Available to watch now, The Electrochemical Society, in partnership with Hiden Analytical, Gamry Instruments, BioLogic and IOP Publishing, explore photoinduced electron transfer in donor-acceptor linked molecules, dye-sensitized solar cells, and bulk heterojunction solar cells for energy and biological applications
A key factor in natural photosynthesis, solar fuels and photovoltaic cells is how to control photoinduced charge separation and recombination in donor-acceptor systems. This talk highlights photoinduced electron transfer in donor-acceptor linked molecules, dye- sensitized solar cells, and bulk heterojunction solar cells for energy and biological applications.
The research initiatives, “Dynamic Exciton: Emerging Science and Innovation,” focus on manipulating charge-transfer states for energy conversion.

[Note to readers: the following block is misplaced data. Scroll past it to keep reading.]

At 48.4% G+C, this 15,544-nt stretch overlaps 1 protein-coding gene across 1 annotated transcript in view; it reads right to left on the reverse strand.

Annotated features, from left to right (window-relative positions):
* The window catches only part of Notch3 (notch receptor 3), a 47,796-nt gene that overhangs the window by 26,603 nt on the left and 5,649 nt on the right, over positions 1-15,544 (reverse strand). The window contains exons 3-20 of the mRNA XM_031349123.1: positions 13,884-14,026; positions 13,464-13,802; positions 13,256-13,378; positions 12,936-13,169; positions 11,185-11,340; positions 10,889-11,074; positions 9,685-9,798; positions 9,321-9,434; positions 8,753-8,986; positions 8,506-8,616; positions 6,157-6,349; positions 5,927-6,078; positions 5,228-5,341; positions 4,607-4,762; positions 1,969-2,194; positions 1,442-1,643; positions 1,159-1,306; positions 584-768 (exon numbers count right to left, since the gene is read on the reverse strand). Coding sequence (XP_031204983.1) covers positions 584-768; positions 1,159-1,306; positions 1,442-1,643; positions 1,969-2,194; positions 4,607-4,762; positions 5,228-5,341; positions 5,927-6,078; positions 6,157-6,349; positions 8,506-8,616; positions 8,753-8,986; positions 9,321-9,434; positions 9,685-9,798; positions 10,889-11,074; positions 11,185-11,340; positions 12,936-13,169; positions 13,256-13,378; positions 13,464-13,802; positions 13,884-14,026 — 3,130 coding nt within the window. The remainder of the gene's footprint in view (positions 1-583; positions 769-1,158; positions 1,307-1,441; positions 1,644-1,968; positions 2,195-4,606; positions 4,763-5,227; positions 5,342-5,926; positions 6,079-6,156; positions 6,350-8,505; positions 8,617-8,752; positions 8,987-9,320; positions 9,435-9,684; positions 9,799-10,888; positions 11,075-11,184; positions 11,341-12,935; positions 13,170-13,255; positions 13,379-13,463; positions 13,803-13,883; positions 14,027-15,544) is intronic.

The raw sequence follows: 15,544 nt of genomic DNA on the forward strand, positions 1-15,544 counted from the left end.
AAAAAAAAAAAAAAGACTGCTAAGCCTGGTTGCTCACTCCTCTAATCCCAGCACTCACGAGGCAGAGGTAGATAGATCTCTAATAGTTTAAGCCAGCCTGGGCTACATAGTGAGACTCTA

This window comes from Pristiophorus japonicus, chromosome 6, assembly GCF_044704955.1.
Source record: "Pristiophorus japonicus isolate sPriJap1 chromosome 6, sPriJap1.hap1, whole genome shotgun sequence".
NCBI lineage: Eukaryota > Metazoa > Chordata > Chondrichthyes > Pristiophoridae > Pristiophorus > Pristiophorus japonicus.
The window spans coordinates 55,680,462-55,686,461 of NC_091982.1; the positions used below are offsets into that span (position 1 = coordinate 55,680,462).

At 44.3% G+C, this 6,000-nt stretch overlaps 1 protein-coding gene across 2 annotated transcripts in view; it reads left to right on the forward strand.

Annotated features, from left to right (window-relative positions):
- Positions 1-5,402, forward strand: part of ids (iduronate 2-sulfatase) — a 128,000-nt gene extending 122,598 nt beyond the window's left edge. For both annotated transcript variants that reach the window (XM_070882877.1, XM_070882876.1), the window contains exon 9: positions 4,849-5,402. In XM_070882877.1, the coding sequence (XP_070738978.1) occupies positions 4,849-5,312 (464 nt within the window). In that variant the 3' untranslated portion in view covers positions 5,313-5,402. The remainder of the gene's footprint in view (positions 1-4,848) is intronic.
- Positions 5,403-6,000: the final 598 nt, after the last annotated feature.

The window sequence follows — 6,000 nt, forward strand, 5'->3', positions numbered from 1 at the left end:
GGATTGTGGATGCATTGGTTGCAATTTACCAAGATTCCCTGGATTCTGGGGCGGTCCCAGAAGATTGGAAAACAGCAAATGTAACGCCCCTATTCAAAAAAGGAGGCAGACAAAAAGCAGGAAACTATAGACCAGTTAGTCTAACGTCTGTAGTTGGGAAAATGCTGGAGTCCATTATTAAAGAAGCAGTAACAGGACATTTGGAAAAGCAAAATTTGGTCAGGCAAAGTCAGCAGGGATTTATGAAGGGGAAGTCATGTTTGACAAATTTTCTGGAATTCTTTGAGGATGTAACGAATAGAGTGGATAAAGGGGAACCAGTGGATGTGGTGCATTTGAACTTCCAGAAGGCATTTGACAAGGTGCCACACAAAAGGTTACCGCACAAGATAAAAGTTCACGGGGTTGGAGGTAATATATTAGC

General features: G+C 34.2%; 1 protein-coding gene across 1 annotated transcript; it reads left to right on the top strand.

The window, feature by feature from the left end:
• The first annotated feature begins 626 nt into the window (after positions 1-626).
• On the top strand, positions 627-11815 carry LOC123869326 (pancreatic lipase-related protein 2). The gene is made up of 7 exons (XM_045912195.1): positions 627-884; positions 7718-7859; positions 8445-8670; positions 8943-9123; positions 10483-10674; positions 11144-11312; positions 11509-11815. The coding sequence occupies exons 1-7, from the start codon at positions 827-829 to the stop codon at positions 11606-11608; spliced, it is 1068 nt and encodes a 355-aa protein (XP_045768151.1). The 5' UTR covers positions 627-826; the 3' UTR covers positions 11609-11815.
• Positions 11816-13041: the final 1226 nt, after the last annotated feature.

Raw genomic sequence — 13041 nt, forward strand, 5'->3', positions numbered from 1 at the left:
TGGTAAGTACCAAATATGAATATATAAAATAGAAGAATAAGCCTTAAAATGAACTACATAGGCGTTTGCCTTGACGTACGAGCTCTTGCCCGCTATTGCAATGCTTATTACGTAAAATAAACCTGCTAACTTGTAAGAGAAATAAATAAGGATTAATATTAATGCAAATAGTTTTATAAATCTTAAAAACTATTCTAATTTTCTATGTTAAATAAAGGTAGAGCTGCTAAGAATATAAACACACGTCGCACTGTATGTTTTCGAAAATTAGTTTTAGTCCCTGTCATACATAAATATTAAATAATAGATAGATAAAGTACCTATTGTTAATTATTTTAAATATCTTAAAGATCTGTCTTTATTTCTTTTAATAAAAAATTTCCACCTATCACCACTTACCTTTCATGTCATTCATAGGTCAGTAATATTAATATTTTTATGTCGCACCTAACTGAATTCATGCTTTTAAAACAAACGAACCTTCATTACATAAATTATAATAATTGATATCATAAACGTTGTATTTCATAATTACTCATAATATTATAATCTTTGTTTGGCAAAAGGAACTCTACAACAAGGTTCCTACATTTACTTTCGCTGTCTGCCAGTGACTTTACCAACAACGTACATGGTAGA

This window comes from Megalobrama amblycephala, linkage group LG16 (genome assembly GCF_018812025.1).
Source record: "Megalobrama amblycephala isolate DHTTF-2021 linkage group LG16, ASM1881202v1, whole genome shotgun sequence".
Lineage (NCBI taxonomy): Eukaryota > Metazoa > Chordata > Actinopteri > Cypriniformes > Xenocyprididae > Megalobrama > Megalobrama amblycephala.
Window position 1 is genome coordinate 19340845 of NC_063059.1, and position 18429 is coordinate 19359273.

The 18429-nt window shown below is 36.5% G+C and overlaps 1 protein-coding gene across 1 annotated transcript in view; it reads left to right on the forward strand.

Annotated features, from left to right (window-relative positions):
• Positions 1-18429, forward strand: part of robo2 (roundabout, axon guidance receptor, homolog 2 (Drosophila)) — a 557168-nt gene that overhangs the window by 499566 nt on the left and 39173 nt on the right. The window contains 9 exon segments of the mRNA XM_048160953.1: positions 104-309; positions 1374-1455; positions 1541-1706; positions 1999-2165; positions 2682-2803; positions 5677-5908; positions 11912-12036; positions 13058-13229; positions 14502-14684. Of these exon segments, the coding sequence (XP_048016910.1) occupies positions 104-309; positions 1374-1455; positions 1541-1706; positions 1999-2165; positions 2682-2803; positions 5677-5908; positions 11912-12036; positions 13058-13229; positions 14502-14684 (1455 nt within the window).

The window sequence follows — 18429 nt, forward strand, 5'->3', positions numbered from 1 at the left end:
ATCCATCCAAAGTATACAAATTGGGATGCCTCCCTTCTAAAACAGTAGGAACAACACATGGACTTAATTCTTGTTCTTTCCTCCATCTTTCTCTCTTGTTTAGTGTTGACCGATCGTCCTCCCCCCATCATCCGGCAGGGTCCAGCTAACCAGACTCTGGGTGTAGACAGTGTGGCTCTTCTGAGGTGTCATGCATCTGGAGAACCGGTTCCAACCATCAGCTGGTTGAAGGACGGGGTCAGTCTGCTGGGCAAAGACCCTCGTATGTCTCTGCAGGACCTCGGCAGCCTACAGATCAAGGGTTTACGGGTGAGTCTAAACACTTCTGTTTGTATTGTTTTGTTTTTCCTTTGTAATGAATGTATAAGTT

Hiroshi Imahori completed his doctorate in organic chemistry at Kyoto University, Japan. From 1990–1992, he was a post-doctoral fellow at the Salk Institute for Biological Studies, US. In 1992, he became an assistant professor, The Institute of Scientific and Industrial Research (ISIR), Osaka University, Japan, and then moved to the Graduate School of Engineering, Osaka University, as an associate professor. Since 2002, he has been a professor of chemistry, Graduate School of Engineering, Kyoto University. He received the JSPS (Japan Society for the Promotion of Science) Prize (2006), CSJ (Chemical Society of Japan) Award for Creative Work (2006), Osaka Science Prize (2007), NISTEP (National Institute of Science and Technology Policy) Researcher Award (2007) and was named fellow of The Electrochemical Society (2016). His current interests involve solar-energy conversion and organic functional materials.